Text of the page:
Clinical studies reveal new findings and suggestions about modern medicine, disease, and biology. These studies constantly change how clinicians approach patient care and work towards the goal of ever-improving patient outcomes.
Getting to know clinical trials
Clinical research, which is usually based around trials on medical drugs and devices, procedures, and even behavior, can often help significantly lower rates of disease and lead towards viable treatment solutions. Usually, clinical trials will compare a tried-and-true method with a new method to determine which can bring about better outcomes. Trials may also compare two well-established intervention methods to see which is more successful. These trials are simply used to rule out the bad and proceed with the good. Physicians and doctors want to know that the procedures they perform and the medications they prescribe will help their patient get better, or simply help improve his or her quality of life. Without clinical trials, there would be no way to determine this.
“Clinical trials can often help significantly lower rates of disease.”
Trials are often randomized, meaning the participants aren’t specifically chosen for the trial. This way, there is no bias on who is chosen and the researchers get results that reach across a wide population. This method rules out the chances of adverse effects for one group of people. All of the participants chosen often have some type of health condition, minor or serious, and are treated with a new type of medication. For instance, a study may invite participants with high blood pressure to take a new type of high blood pressure medication to determine what the drug’s effects. The medication is typically not dangerous, but it also might not be FDA-approved.
These trials help physicians make more educated decisions when treating a patient. However, if a clinical trial is in its early stages, doctors may not put too much faith in the trial’s findings because the results can change over time. When the trial has been tested on a large group of people and has had consistent results, it will be published in a medical journal and physicians will more likely take advice from it.
Why are clinical studies conducted?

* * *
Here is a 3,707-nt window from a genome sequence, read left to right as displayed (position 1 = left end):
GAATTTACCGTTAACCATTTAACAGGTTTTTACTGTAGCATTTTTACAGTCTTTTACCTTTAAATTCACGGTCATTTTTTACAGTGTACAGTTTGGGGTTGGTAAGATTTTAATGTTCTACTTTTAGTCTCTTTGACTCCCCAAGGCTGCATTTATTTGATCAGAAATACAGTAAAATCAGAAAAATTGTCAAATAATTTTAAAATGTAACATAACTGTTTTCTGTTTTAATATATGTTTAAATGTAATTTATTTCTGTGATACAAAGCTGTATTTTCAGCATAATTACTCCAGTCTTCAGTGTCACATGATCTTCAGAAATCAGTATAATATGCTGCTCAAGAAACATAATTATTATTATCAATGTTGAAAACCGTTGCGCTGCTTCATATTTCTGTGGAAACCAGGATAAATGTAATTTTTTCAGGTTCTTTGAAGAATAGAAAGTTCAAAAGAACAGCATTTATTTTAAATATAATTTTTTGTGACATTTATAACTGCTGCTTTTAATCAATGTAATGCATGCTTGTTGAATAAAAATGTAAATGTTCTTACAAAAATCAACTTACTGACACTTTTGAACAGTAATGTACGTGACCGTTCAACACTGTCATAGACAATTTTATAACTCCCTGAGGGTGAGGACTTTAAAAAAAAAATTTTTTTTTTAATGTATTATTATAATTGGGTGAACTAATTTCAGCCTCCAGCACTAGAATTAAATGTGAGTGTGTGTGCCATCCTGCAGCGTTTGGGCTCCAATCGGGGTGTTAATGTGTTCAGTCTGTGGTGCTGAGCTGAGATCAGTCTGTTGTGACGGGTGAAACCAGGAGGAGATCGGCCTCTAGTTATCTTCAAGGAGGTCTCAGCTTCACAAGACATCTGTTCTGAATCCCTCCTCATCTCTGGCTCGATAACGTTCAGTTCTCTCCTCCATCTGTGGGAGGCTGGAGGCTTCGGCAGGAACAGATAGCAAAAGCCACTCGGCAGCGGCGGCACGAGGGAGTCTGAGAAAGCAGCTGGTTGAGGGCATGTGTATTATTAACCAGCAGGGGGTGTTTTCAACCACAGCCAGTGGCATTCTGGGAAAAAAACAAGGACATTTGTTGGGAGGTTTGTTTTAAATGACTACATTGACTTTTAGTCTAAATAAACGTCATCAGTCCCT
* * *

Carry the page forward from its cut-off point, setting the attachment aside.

There are several reasons, though all have the same goal: to help push modern medicine forward. The common reasons why clinical studies are conducted are:
- To understand new types of medical interventions. These interventions are a way to slow or completely stop a medical condition. They typically include some type of medical procedure, a new form of medication, or even certain behavioral changes that could improve a patient’s quality of life. Trials help determine whether these approaches can be used effectively by doctors.
- To develop new diagnoses. Certain trials are used to test a new method that may help better diagnose a medical condition. Lately, these trials have commonly been used to determine easier ways to diagnose concussions, as previous and current methods proved to be precarious and inconsistent. Trials will continually test these new methods on large population groups to determine whether they are simpler or more accurate for physicians to use going forward.
- To prevent the development of disease. Many clinical trials are used to determine the causal factors that lead to the development of a certain disease, such as cardiovascular disease. As a result of these trials, doctors know what signs and symptoms may suggest the imminent onset of a disease. This proven research also gives doctors the chance to offer preventative and proactive advice to their patients to help lower the odds of disease development. For instance, between 1980 and 2000, the rate of death from heart disease was cut in half thanks to continual clinical trials that helped practitioners understand its cause as well as its treatment. While the drop can partially be contributed to behavioral changes, medical treatments also helped.
- To discover new ways to improve patients’ quality of life. Some trials are simply conducted to help people with chronic conditions feel better. For instance, specific conditions such as Alzheimer’s disease cannot be cured or treated. However, there are certain medications and procedures that can improve a person’s symptoms and overall quality of life while they deal with the disease. Of course, these treatments cannot bring a person’s memory back, but some treatments may help to slow the disease. Clinical trials work to discover which treatments work best in improving a person’s condition or simply alleviating their symptoms, even temporarily. These findings help make even the most dire of situations seem a little bit better for the time being.
Overall, clinical studies change the way physicians interact with modern medicine. While studies have to undergo several phases and approvals before becoming legitimate, this research helps push medicine forward and improve quality of care.
For more information about how clinical studies can help improve patient outcomes, please download our white paper Emerging Issues in Clinical Research.Tags: clinical studies, clinical research, clinical trial, effect of clinical studies